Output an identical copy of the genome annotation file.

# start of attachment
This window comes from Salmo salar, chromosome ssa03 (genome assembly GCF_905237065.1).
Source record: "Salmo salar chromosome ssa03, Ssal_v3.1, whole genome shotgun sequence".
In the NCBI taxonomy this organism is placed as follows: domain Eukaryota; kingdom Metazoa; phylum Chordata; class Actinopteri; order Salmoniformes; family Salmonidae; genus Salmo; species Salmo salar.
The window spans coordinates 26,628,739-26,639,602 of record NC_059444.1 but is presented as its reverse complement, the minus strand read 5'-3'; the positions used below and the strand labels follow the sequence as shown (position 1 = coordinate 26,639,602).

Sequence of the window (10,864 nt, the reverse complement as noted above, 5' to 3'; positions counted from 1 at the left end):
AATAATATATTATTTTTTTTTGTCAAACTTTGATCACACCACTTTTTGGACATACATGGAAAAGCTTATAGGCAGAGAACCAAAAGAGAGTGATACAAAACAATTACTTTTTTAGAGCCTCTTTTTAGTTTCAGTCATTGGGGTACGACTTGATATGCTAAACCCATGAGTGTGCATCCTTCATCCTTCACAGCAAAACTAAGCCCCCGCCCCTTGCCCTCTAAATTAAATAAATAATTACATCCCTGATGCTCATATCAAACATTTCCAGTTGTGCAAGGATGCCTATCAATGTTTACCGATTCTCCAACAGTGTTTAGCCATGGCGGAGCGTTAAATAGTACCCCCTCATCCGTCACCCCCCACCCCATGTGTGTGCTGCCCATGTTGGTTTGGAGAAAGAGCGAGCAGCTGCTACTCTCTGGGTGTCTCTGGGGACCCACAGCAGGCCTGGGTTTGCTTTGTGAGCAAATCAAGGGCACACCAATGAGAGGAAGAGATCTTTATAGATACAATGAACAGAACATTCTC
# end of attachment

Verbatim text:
This window comes from Salmo salar, chromosome ssa03 (genome assembly GCF_905237065.1).
Source record: "Salmo salar chromosome ssa03, Ssal_v3.1, whole genome shotgun sequence".
In the NCBI taxonomy this organism is placed as follows: domain Eukaryota; kingdom Metazoa; phylum Chordata; class Actinopteri; order Salmoniformes; family Salmonidae; genus Salmo; species Salmo salar.
The window spans coordinates 26,628,739-26,639,602 of record NC_059444.1 but is presented as its reverse complement, the minus strand read 5'-3'; the positions used below and the strand labels follow the sequence as shown (position 1 = coordinate 26,639,602).

Sequence of the window (10,864 nt, the reverse complement as noted above, 5' to 3'; positions counted from 1 at the left end):
AATAATATATTATTTTTTTTTGTCAAACTTTGATCACACCACTTTTTGGACATACATGGAAAAGCTTATAGGCAGAGAACCAAAAGAGAGTGATACAAAACAATTACTTTTTTAGAGCCTCTTTTTAGTTTCAGTCATTGGGGTACGACTTGATATGCTAAACCCATGAGTGTGCATCCTTCATCCTTCACAGCAAAACTAAGCCCCCGCCCCTTGCCCTCTAAATTAAATAAATAATTACATCCCTGATGCTCATATCAAACATTTCCAGTTGTGCAAGGATGCCTATCAATGTTTACCGATTCTCCAACAGTGTTTAGCCATGGCGGAGCGTTAAATAGTACCCCCTCATCCGTCACCCCCCACCCCATGTGTGTGCTGCCCATGTTGGTTTGGAGAAAGAGCGAGCAGCTGCTACTCTCTGGGTGTCTCTGGGGACCCACAGCAGGCCTGGGTTTGCTTTGTGAGCAAATCAAGGGCACACCAATGAGAGGAAGAGATCTTTATAGATACAATGAACAGAACATTCTC